What is the Application Process for Social Security Disability and SSI?
How do you Win Benefits under Social Security Disability or SSI?
If I am determined disabled, how far back will Social Security pay benefits?
How do you prove your disability case if you have a mental condition?
What Can I Do to Improve My Chances of Winning Disability Benefits
Common Mistakes after Receiving a Denial of Social Security Disability or SSI Benefits
How to File for Disability - Tips for Filing
If You Get Approved For SSDI Will You Also Get Medicare?
How much does a Social Security disability attorney get paid?
Social Security Disability SSI Criteria and the Evaluation Process
How long does it take to be approved for SSI or Social Security disability?
What do you Need to Prove to Qualify for Disability Benefits?
Social Security Disability SSI and Fibromyalgia
Social Security Disability SSI and Degenerative Disc Disease
Can I Qualify For Disability and Receive Benefits based on Depression?
Answers to questions about SSD and SSI disability
What Disabilities Qualify for SSI and Social Security Disability Benefits?
Social Security Disability Status
Social Security Disability Tips ó how a claim gets worked on
Social Security Disability, SSI Disability - Terms, Definitions, Concepts
The Steps of The Social Security Disability Determination Process
How to prove you are disabled
and win disability benefits
Social Security uses the same medical determination process for both SSI and SSD. The evaluation process is known as the five-step sequential evaluation process.
The five steps used in the sequential evaluation process are:
Step 1 - Social Security must determine if an individual is working and if they are still working are the working at the SGA limit or over. SGA or substantial gainful activity is a monetary amount of earnings the Social Security sets each year as a self-supporting wage amount.
If an individual is working at the SGA limit or above, their disability claim will be denied prior to being sent for a disability medical decision. It does not matter what their disabling condition or conditions are -- as long as they are earning over the SGA limit with no help from their employer their disability claim will be denied (special help means that special considerations are given to help the individual keep the job).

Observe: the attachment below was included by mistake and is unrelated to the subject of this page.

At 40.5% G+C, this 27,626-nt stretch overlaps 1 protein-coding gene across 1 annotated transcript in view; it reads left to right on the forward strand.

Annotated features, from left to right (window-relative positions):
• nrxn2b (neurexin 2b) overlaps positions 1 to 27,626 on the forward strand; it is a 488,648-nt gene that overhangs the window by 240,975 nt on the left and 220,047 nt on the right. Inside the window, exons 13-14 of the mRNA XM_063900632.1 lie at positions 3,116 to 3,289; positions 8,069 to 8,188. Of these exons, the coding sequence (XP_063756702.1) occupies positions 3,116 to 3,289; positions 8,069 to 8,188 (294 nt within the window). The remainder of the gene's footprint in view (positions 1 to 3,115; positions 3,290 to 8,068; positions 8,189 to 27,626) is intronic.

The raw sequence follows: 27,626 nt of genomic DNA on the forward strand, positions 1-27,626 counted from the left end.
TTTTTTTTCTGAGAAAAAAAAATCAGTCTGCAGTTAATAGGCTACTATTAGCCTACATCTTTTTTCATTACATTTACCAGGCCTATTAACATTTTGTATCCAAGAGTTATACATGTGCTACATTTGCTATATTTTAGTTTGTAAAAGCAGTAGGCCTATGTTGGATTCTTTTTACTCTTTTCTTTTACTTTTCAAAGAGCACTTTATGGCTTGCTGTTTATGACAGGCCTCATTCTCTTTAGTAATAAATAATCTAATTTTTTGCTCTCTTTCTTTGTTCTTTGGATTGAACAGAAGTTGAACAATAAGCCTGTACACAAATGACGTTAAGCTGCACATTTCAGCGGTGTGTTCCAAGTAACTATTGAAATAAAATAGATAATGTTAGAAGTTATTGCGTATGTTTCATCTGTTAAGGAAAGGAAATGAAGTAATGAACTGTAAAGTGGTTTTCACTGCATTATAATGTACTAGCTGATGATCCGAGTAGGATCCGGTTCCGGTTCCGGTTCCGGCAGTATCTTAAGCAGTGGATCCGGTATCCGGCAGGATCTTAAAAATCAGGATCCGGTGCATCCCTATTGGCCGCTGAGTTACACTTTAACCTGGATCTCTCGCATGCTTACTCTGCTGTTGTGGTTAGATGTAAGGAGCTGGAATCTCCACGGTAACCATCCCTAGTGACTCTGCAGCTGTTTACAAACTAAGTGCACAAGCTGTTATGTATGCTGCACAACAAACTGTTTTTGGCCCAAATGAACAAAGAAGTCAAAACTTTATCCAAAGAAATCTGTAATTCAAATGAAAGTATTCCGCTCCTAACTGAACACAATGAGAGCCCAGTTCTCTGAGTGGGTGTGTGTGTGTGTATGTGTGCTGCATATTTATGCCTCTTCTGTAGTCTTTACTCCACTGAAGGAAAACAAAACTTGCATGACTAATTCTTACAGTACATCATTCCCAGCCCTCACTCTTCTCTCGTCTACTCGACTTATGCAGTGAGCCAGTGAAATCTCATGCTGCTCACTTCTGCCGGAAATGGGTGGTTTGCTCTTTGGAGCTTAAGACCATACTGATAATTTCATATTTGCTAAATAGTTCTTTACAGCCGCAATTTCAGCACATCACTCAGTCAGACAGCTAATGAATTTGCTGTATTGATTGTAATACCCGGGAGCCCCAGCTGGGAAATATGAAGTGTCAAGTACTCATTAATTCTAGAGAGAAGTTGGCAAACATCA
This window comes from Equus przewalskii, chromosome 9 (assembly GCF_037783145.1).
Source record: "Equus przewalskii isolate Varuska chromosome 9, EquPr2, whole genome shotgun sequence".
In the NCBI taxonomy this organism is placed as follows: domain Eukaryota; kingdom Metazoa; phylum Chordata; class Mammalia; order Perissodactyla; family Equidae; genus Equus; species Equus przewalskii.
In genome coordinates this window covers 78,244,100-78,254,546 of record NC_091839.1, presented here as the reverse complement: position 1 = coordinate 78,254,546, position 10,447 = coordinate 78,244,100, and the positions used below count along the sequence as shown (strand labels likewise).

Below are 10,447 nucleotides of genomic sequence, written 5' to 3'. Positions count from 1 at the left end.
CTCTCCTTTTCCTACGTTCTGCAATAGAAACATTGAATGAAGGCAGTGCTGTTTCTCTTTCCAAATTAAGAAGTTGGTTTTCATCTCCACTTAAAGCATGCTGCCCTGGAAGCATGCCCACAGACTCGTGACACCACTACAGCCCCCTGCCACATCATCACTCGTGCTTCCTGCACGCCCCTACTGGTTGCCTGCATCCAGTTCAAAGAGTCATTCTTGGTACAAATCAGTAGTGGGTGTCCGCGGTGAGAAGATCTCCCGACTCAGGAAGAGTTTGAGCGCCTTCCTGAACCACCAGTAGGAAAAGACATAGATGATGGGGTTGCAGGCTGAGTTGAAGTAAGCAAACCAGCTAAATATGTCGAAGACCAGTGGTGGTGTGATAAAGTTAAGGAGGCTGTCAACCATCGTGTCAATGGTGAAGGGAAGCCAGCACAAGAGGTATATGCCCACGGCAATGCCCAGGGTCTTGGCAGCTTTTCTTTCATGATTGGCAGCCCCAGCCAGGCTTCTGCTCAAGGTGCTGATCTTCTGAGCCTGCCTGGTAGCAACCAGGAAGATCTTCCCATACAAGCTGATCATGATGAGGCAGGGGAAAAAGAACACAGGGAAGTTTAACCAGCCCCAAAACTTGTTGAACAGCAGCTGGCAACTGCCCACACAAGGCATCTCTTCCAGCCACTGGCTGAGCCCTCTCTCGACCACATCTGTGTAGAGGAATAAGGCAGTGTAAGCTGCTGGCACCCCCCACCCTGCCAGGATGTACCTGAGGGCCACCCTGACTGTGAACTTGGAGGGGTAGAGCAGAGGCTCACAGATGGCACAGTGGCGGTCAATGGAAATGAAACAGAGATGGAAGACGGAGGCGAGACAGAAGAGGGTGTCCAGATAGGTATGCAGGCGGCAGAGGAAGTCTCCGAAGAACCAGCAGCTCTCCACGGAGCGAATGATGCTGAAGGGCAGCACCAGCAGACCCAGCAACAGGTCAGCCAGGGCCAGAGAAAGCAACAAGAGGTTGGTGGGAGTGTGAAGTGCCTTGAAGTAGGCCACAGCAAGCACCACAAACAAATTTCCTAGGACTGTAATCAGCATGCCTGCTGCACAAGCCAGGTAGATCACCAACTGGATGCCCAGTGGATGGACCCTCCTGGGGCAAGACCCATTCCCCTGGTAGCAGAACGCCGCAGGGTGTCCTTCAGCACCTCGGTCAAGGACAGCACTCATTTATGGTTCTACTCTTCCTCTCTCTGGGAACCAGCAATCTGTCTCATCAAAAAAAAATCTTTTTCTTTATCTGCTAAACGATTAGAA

Step 2 - If an individual is not working at the SGA work level, then their allegation of disability must be evaluated. They must have a medically determinable physical or mental impairment that is documented by medically acceptable clinical and/or diagnostic techniques. Signs, symptoms, and lab findings (if applicable) must always document a physical or mental impairment; consequently an individual must make it past this hurdle although there are a few who do not. If they do not, their disability claim will be denied.
Step 3 - Social Security must determine if an individualís medically determinable mental impairment or physical impairment meets or equals the listing criteria of a Social Security medical impairment listing (listings are contained in the blue book, which is often called the social security disability list of impairments).
If an individual does meet or equal the severity requirements of an impairment listing, the disability claim will be approved for disability at this level. If not, they must go to levels four and five that deal with their ability to perform work activity when you consider their residual functional capacity (what they are able to do in spite of the limitations of their disabling condition or conditions).
Step 4- Can an individual perform any of their past relevant work? It is relevant if it is any job they performed in the past fifteen years for three months or more, prior to filing for disability, in which the person had time to learn the job, and had SGA level earnings while doing the job.
If their residual functional capacity precludes any of their past work activity, they still have to be evaluated to determine if they could do any other kind of work when their limitations are taken into consideration.
Step 5- Can an individual perform any other kind of work when their residual functional capacity, education, age, and work history are considered? If the individualís residual functional capacity is restrictive and their job skills do not transfer to any other kind of work, they may qualify for an approval for disability benefits through a medical vocational allowance. This type of allowance is based upon an individualís residual functional capacity, transferability of their skills, their age, and their education.
The sequential evaluation process ensures that all disability claimants have an equal chance of being medically approved for disability benefits because the evaluation is done with no regard to which disability program an individual is filing for.
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Individual Questions and Answers
SSD and SSI are Federal Programs
The title II Social Security Disability and title 16 SSI Disability programs operate under federal guidelines and, therefore, the program requirements--medical and non-medical--apply to all states:
Alabama, Alaska, Arizona, Arkansas, California, Colorado, Connecticut, Delaware, Florida, Georgia, Hawaii, Idaho, Indiana, Illinois, Iowa, Kansas, Kentucky, Louisiana, Maine, Maryland, Massachusetts, Michigan, Minnesota, Mississippi, Missouri, Montana, Nebraska, Nevada, New Hampshire, New Jersey, New Mexico, New York, North Carolina, North Dakota, Ohio, Oklahoma, Oregon, Pennsylvania, Rhode Island, South Carolina, South Dakota, Tennessee, Texas, Utah, Vermont, Virginia, Washington, West Virginia, Wisconsin, Wyoming
Recent approval and denial statistics for various states can be viewed here:
Social Security Disability, SSI Approval and Denial Statistics by state
Special Section: Disability Lawyers and unnecessary claim denials